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Electronic elections: What about security?

Voters put touch screens to the test

By Jeordan Legon

Los Angeles County Supervisor Yvonne Brathwaite Burke casts her early ballot at a new touch-screen terminal.
Los Angeles County Supervisor Yvonne Brathwaite Burke casts her early ballot at a new touch-screen terminal.

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(CNN) -- A record number of counties -- almost one fifth by some estimates -- tallied votes on electronic voting machines. But some experts worry that despite rigorous testing, the machines may not be as secure as their makers promise.

"People have jumped on the electronic voting bandwagon, thinking that will solve the problems," said Avi Rubin, a technology security expert and researcher at AT&T Labs in New Jersey. "But these systems are largely untested."

The problem, say critics, is that the software which runs the machines is proprietary, and therefore not open to public scrutiny. Without scientists being able to freely analyze the systems, election officials may be leaving themselves open to the possibility of hacking, vote tampering or incorrect calculations.

The companies that make the machines say they've built safeguards to protect against such problems. Engineers say they've encrypted and protected the data with digital signatures, the information is backed up at least twice as a safeguard against mechanical failures and any changes to votes are logged and tracked.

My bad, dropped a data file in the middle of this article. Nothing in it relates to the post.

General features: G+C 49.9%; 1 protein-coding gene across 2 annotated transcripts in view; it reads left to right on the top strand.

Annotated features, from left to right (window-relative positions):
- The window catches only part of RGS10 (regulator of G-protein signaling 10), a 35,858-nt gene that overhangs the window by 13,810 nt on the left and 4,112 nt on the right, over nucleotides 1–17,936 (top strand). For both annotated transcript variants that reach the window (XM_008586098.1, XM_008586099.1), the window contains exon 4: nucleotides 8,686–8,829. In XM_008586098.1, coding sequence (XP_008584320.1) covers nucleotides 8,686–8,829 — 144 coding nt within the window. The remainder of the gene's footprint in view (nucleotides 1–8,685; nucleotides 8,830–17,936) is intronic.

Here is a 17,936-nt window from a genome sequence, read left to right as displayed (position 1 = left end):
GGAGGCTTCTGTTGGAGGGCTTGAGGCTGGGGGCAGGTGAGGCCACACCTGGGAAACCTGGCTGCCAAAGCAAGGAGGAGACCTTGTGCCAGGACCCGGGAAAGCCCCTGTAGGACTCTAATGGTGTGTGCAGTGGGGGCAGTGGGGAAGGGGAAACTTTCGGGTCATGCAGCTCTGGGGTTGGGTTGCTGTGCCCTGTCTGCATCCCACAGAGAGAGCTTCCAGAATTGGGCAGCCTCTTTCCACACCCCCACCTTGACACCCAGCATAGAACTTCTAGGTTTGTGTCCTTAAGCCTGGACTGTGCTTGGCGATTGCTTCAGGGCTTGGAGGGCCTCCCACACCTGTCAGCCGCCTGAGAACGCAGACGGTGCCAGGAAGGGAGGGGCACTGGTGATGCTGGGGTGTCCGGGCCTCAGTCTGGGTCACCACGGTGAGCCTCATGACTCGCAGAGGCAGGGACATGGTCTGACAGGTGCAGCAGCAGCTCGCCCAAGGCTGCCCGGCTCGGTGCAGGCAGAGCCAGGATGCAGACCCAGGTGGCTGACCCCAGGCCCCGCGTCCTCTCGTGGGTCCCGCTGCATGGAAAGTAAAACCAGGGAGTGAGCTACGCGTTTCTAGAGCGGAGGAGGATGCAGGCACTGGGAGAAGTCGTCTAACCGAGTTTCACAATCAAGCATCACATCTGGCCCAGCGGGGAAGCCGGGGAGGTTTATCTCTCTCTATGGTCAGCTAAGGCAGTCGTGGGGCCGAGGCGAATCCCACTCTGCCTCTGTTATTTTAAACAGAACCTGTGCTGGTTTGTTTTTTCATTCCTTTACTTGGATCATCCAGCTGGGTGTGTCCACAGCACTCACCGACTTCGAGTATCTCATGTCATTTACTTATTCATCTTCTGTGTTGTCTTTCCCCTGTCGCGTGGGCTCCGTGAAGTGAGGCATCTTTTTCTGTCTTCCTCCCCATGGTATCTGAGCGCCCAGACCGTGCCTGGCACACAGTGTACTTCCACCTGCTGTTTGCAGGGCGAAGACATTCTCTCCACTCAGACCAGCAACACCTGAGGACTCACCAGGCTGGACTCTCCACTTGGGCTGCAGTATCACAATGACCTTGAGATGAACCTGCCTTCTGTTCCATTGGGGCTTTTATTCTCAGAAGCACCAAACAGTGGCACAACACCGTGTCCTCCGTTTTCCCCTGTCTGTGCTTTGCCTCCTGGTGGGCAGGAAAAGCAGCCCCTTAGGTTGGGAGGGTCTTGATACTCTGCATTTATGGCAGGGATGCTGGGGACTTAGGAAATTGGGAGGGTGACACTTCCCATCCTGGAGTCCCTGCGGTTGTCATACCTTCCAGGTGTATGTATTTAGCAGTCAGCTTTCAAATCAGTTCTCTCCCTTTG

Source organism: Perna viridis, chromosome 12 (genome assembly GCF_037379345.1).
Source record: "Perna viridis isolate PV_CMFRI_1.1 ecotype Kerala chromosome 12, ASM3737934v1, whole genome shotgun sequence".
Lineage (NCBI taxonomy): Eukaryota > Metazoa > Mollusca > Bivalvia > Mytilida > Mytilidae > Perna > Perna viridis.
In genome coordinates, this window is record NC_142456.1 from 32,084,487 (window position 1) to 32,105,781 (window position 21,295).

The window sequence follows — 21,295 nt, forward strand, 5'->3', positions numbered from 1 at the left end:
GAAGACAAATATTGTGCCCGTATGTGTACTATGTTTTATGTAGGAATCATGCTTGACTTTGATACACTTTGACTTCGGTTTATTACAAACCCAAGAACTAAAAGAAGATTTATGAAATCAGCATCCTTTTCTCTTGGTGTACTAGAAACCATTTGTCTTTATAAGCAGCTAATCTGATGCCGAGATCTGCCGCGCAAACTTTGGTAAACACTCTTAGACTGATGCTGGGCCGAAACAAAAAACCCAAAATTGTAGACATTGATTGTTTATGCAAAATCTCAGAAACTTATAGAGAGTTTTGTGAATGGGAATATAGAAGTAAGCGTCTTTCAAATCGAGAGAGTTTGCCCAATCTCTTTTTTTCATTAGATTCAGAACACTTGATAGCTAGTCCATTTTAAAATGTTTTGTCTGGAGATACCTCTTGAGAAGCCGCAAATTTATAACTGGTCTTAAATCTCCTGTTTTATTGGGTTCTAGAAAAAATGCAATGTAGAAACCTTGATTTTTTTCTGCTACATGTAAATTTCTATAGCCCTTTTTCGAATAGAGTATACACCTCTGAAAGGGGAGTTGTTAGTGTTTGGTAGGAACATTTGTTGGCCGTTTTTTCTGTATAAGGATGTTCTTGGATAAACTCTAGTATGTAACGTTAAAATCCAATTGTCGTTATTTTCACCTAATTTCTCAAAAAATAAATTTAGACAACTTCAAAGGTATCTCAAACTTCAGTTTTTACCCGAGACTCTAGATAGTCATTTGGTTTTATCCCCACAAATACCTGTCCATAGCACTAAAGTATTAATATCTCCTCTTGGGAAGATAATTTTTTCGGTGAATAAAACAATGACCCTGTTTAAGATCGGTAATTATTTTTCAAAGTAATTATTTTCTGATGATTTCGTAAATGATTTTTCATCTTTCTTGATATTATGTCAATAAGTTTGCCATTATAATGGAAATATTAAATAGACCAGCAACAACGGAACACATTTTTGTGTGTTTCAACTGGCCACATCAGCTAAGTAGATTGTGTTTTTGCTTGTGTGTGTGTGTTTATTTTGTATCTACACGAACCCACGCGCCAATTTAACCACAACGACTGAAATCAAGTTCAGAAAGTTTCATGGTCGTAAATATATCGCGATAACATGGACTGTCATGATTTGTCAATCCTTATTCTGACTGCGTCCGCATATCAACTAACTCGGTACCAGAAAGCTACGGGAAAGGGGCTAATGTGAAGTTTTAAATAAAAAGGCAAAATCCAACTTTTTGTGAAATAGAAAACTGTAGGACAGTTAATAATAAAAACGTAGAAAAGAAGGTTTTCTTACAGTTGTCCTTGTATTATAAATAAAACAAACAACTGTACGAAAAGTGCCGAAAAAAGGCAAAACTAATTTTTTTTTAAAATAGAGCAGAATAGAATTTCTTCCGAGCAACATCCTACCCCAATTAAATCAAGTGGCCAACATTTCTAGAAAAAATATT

In addition, the machine manufacturers say their voting software and hardware must pass strict security standards imposed by the Federal Election Commission and the National Association of State Election Directors. Voters touch a screen to cast a ballot in many systems; others involve pushing buttons, much like automatic teller machines.

"Show me somebody who has gotten into our software," said Mark Beckstrand, a vice president at Sequoia Voting Systems, builder of voting machines used in Florida, Ohio, New Jersey and other states. "We haven't lost or misplaced or ever been accused of not having 100 percent accuracy."

'Going through our learning curves'

But Bryn Mawr College professor Rebecca Mercuri, who studies election technology, said several court cases have been filed alleging malfunctions in the machines. She said the government-mandated security checks the machines must pass are outdated. And makers of the machines have blocked attempts by Mercuri and other scientists to inspect them.

"It makes it really hard to show if their product has been tampered with, if it's a felony to inspect it," Mercuri said.

The machines also are relatively new technology. The touch screens became more popular in more precincts in 1996, when improved technology made them smaller and more dependable, said Doug Lewis, Executive Director of The Election Center in Houston, Texas.

The center, which represents the country's elections officials, oversees testing of the touch screens. In the 2000 election, about 10 percent of the county's voters used them, according to the center. This year, almost 18 percent used them, Lewis said.